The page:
While traditional organizational structures both rely on and lead to uniformity of thought and compliance led by an elite few, Collins says hybrid work and a fast-changing world rely on autonomy and a radically different element of power structure, power as energy rather than force.  When power is energy, the management problem becomes – how do I connect people in a distributed situation? And that’s the fundamental problem solved by networks. He says you need to organize them into teams, not departments. As we go hybrid, you get more distributed work and people, hence the teams also need to be inherently cross-populated from all parts of the organization. You want them operating in this way because collective intelligence is more effective when you’ve got whole teams in the same space who can now make better choices because all parts of the organization needing to be considered are part of the same team. That “space” will be hybrid. Collins says this is true whether you are trying to figure out hybrid work or wanting to create an environment conducive to innovation.

Andrew Down, a Director of Sales from strategic partner Vendasta, adds “It’s imperative to keep remote/hybrid employees engaged.  When having team huddles, get interactive.  Do online polls to drive engagement.  Connect via video throughout the day to talk through any challenges, problems, or opportunities

Redesign existing work-spaces to incorporate the physical and virtual experiences

The idea that significantly less office footprint will be needed to accommodate hybrid work is no different than the trope the IT industry has pushed for decades that their new tool will save you money and require less people to support.  It is rarely proven by the facts. While it may indeed be less — what is not necessarily known without experience data is by how much. We don’t know what we don’t know. What we do know is we need to find out, and we also know that the only way to do this is to get our people involved to uncover things that previously may have been considered as unknowable in advance yet are simply waiting to be exposed when we have the right people in the room.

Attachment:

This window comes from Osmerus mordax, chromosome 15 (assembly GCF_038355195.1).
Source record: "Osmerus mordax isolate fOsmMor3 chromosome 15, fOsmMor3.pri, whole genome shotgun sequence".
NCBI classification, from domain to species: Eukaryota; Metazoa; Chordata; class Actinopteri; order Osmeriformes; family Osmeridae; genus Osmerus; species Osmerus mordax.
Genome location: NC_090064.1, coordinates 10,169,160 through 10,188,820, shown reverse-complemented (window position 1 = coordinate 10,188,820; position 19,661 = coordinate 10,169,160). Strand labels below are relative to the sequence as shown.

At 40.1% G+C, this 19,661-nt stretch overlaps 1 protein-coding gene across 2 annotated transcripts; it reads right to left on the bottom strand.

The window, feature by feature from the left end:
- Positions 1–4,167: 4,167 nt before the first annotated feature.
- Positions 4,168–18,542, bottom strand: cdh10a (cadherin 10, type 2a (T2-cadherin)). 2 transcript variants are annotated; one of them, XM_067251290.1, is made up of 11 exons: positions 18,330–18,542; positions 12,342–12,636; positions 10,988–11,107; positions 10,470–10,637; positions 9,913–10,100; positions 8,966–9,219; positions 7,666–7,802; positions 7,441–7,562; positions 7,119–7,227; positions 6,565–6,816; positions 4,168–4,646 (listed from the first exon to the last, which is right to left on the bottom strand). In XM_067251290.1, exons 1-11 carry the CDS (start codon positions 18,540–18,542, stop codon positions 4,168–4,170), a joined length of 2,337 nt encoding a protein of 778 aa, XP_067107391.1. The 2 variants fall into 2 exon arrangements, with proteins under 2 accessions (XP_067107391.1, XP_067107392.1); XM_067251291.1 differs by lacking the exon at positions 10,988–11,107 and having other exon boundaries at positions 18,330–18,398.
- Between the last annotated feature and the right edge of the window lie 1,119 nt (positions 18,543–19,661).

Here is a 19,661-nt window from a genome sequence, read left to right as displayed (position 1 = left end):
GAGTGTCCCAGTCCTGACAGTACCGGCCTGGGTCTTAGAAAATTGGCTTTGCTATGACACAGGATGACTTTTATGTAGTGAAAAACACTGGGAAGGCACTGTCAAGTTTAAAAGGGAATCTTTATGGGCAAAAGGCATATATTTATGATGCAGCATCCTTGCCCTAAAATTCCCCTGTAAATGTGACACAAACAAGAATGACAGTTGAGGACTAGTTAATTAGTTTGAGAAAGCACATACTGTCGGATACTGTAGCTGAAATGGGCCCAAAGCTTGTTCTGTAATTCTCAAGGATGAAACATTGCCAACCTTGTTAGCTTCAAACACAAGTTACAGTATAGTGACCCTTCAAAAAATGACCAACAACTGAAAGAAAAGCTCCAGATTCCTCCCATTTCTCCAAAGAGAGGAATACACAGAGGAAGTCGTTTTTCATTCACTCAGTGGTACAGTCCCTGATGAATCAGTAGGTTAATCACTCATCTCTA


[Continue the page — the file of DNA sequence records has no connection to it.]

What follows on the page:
This applies to the redesign of existing work-spaces and the new virtual experience to go along with it. Don’t bet the farm just yet on any one tool or approach. At the beginning of the pandemic many organizations thought MS Teams was the answer to make WFH possible. To many, it has since become the bane of their existence as online meetings became the norm for being able to prove people were “at work” when they were supposed to be.

Engage your people to co-design and co-create your teams’ answer.

In rapidly changing times, as we are now in, Collins say’s we need to switch from strategic planning to strategic discovery. And in discovery, your goal is to find out what you don’t know you already know. And better yet, how do I discover what I don’t know I don’t know. And this is where collective intelligence is an extremely valuable tool. In a world of hybrid work the teams must be both functionally and strategically diverse.

Hybrid makes mastering new ways of working an imperative

Traditional management is based on Train Wreck Management, wherein the prime directive for organizational structure and policies is to identify “dereliction’s of duty” — in other words, to affix blame when things go wrong. The modern workforce is not only well educated, the pace of change driven by technology, environmental, financial, regulatory, war, and other sources is such that adaptability and agility have become the hallmark of vanguard organizations who not only survive, but seem to thrive under such conditions.